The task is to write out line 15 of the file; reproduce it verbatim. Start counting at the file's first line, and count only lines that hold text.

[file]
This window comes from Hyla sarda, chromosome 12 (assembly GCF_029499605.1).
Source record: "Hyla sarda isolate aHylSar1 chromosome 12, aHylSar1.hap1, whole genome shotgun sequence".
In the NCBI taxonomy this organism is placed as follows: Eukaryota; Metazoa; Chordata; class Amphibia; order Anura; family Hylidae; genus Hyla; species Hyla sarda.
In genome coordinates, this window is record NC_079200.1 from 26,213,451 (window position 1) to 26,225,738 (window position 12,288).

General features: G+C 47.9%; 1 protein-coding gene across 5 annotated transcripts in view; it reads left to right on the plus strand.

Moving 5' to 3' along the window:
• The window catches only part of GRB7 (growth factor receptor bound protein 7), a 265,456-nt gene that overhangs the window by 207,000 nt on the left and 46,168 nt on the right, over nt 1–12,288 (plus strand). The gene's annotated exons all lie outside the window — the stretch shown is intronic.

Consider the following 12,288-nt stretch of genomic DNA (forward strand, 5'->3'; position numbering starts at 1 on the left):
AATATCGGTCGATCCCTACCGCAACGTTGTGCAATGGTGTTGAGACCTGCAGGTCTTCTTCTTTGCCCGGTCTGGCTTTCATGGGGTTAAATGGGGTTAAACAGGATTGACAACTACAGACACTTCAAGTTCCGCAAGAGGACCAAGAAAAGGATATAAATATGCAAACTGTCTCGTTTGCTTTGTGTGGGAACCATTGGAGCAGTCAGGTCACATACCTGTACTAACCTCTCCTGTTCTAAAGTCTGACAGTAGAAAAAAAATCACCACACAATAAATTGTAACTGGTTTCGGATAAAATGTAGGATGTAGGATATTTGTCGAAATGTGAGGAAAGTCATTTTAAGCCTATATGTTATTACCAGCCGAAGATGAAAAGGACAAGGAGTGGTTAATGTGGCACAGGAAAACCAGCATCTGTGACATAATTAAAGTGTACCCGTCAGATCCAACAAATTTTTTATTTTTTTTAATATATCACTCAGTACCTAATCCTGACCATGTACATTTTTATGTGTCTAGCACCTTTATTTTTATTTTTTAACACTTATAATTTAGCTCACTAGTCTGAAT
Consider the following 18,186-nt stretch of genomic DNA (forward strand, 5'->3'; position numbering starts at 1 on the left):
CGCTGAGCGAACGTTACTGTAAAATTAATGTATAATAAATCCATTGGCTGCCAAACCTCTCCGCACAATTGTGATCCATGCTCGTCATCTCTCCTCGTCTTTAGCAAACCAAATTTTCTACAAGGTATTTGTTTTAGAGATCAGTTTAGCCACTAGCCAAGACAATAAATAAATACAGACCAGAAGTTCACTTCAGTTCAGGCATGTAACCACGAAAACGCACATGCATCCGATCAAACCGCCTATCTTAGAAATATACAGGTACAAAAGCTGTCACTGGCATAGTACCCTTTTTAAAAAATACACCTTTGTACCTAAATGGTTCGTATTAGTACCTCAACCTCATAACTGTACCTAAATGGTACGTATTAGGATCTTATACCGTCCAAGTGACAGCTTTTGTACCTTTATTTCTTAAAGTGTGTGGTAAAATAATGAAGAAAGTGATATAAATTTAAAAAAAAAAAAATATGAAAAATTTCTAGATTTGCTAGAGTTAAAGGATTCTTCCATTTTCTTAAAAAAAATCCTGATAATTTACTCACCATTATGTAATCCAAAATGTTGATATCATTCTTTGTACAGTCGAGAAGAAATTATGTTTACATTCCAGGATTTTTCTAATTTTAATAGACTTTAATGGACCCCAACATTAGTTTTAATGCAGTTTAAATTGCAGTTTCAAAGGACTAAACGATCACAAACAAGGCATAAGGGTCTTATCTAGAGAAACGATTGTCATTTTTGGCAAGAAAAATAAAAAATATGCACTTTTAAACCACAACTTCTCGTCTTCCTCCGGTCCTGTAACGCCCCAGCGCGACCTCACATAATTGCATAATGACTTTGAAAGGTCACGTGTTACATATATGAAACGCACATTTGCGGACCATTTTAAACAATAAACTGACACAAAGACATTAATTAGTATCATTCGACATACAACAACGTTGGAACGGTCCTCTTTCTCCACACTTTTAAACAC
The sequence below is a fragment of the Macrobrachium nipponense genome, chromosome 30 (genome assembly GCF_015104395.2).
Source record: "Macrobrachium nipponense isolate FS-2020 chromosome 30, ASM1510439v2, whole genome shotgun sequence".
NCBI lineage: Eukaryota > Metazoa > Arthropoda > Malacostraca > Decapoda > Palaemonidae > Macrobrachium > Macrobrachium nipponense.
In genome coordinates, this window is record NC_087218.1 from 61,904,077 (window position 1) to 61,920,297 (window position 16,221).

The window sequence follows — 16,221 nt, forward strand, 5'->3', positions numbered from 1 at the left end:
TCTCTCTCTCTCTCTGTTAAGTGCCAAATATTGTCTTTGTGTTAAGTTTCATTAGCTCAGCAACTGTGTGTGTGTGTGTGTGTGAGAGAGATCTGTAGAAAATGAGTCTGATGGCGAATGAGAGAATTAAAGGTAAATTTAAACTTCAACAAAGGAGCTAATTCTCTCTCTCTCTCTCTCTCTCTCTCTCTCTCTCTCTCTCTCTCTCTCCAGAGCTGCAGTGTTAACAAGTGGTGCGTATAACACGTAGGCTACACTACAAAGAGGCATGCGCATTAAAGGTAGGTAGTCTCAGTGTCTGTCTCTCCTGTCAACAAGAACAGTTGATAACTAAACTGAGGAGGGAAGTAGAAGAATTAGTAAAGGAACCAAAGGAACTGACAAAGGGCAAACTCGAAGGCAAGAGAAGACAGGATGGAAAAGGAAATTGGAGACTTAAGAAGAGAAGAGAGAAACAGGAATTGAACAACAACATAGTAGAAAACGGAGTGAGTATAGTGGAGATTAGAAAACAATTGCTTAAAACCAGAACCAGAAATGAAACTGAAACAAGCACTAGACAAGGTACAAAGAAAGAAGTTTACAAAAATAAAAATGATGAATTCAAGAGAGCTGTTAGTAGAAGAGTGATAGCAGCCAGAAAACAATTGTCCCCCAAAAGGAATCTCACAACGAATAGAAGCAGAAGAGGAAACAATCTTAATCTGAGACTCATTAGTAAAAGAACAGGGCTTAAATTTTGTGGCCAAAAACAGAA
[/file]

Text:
In genome coordinates, this window is record NC_087218.1 from 61,904,077 (window position 1) to 61,920,297 (window position 16,221).